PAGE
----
What is more classic than a double-crust apple pie? In this episode, you’ll learn how to make an Apple-Cider Pie that pleases everyone. We’ll talk about how to make a precooked filling to thicken the juices, how to roll out a double crust and get the bottom into the pie pan, and how to seal the top and bottom crust together well.
|Apple Cider Pie||Double-Crust Jumble Berry Pie||Autumn Fruit Pie||Strawberry-Rhubarb Pie|
Make the Filling
Abby’s favorite apple pie filling comes from her mother: one thing that’s a little unusual about it is that she precooks the filling before it goes into the piecrust, to help thicken the juices.
She starts with putting the peeled, sliced apples in a saucepan–In with the apples goes brown sugar, cinnamon, and nutmeg, plus some apple cider, but hold back 2 Tbs. of the cider for now.
Bring to a boil, stirring, until the sugar dissolves. Meanwhile, stir together that reserved cider with a little cornstarch, then stir this slurry into the apple mixture. If you added the cornstarch directly to the apples, it would clump up as soon as it touched the hot liquid.
Return the filling to a boil, and boil until the liquid clears, about 1 minute. The apples won’t be nearly cooked at this point. Let the filling cool while we turn to our crust.
Shape the Crust
In our galette episode, we learned how to roll out pie dough into an even circle. When you’re making a two-crust pie, simply roll two disks into rounds. For a 9-inch pie, roll your rounds 14 inches in diameter and about 1/8 inch thick.
To transfer the bottom crust to the pie plate, wrap it loosely around the rolling pin, then position it over the pie plate and unfurl it over the plate, so the excess hangs over all sides.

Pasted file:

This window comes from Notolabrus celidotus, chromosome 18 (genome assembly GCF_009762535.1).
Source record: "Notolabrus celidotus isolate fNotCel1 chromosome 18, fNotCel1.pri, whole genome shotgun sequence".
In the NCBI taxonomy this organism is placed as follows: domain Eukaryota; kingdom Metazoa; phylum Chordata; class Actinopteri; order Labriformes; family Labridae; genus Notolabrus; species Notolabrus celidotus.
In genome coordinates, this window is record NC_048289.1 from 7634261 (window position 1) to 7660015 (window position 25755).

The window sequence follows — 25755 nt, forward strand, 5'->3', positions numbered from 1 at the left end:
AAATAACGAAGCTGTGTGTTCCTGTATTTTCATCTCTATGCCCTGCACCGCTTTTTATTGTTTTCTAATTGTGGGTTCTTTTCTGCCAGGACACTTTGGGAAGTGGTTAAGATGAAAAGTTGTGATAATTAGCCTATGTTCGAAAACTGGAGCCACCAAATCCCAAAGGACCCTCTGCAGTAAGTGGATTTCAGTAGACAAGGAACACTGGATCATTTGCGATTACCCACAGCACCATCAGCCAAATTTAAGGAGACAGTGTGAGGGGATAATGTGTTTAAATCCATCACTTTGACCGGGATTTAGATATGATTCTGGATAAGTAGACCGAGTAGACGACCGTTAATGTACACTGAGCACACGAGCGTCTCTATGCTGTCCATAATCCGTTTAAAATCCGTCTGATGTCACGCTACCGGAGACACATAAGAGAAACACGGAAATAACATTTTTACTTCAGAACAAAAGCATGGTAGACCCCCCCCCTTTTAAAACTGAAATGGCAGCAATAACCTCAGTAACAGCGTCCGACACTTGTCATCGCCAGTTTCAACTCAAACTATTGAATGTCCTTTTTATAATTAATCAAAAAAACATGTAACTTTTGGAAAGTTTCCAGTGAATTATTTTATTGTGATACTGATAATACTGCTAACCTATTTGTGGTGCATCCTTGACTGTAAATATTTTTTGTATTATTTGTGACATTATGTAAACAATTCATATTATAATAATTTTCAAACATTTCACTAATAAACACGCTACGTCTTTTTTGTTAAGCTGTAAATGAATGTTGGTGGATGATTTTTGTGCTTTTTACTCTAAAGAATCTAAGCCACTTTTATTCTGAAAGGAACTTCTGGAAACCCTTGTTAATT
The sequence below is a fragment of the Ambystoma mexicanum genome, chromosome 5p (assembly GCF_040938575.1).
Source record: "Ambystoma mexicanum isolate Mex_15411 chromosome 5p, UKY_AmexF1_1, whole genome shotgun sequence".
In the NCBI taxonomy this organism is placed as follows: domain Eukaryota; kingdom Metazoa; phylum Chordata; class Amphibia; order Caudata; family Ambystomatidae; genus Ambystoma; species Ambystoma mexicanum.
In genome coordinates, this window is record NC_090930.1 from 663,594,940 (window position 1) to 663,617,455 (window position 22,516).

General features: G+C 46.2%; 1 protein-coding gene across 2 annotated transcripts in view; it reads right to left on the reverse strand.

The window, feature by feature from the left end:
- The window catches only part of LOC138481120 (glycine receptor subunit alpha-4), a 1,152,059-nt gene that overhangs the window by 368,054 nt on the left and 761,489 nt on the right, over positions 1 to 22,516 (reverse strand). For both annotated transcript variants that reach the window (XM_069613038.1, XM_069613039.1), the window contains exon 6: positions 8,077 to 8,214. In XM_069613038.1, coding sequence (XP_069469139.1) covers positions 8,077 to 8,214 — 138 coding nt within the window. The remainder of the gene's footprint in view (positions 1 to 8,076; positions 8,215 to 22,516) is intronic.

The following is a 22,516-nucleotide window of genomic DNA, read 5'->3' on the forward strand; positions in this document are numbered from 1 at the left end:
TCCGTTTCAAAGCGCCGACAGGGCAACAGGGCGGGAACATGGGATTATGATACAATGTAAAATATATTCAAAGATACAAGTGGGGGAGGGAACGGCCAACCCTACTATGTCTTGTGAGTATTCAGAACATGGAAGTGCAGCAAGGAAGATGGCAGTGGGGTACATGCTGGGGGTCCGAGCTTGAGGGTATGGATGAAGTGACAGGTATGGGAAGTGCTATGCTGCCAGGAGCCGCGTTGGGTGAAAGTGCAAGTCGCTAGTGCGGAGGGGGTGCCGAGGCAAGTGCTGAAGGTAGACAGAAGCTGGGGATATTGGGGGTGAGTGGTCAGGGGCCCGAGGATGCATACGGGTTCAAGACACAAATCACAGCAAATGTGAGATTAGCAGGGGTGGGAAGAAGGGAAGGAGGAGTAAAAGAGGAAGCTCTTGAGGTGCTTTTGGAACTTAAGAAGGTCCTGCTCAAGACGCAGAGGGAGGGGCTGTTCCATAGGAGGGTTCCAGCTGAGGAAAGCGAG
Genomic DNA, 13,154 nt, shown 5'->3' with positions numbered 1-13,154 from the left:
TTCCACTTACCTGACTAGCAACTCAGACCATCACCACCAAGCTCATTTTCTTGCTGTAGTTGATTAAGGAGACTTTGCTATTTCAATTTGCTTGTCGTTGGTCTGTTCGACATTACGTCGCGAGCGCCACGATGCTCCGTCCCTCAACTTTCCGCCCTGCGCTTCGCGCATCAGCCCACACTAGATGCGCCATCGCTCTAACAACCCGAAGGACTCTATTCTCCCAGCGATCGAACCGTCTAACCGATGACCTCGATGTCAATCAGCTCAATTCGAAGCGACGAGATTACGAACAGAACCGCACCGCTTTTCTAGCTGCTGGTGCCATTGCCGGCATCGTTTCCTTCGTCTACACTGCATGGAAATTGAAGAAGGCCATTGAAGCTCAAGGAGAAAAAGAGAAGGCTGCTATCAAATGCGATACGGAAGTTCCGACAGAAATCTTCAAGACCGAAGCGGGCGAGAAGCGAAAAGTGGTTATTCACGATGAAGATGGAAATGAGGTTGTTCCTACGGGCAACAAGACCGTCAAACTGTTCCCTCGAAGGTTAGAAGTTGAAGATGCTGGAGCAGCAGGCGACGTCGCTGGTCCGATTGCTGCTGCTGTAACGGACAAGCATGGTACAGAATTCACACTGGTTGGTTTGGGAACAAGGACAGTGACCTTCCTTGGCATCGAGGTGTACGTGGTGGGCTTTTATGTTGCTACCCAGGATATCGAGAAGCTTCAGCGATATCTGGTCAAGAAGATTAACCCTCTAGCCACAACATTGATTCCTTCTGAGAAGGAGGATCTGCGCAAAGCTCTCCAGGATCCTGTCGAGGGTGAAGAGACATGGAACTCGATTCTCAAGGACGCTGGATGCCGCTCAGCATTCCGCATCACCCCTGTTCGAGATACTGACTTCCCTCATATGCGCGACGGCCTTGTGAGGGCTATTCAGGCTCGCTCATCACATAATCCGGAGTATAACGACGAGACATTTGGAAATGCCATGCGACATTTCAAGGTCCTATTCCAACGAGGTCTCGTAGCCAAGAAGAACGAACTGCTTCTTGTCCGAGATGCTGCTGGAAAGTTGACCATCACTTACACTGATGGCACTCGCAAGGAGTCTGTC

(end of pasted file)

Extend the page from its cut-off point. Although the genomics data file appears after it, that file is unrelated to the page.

Ease the crust into the pie plate, making sure not to stretch the dough, that’s one thing that will cause it to shrink back during baking.
Fill, Crimp, and Bake the Pie
Load the filling into the bottom crust, brush the edge of the bottom crust with water, and transfer the top crust using the same method of rolling it loosely over the pin.
Trim the top crust’s overhang to 1/2 inch. To seal a double crust pie really well, you want to tuck the top crust under the edge of the bottom crust, so work your way all around, tucking it neatly.
Then you need to crimp the two crusts to seal them together. To flute the edge, have one hand on the inside of the edge and one hand on the outside. Use the index finger of the inside hand to push the dough between the thumb and index finger of the outside hand, forming a U or V shape.
Abby likes to brush the top crust with a little cream and sprinkle it with some crushed sugar cubes for some extra crunch and sparkle. She also cuts a few vents in the top crust to release steam from the filling as it bakes. Set the pie on a baking sheet to catch any juices that may bubble over.
Bake the pie until the apples are tender when you pierce them with a knife, about 55 minutes. If the top crust starts browning too quickly, you can tent it with foil.
Abigail Johnson Dodge is a contributing editor at Fine Cooking, and teaches cooking classes around the country. She studied at La Varenne in Paris, and worked with Michel Guerard and Guy Savoy, specializing in pastry. She has written six cookbooks, four of them about baking, including The Weekend Baker, winner of the IACP award. She lives in Connecticut with her husband and two children.
|Episode 1: Press-in Cookie Crust Tarts
||Episode 2: Equipment Essentials for Pies||Episode 3: All About Pie Dough|
|Episode 4: Rustic Fruit Galettes||Episode 5: Double-Crust Apple Pie||Episode 6: Single-Crust Pecan and Pumpkin Pies|
|Episode 7: Pâte Sucrée and Lemon Tart||Episode 8: Lattice-Topped Mixed Berry Pie||Episode 9: Rough Puff Pastry Tarts|
|Episode 10: Classic Fresh Fruit Tart|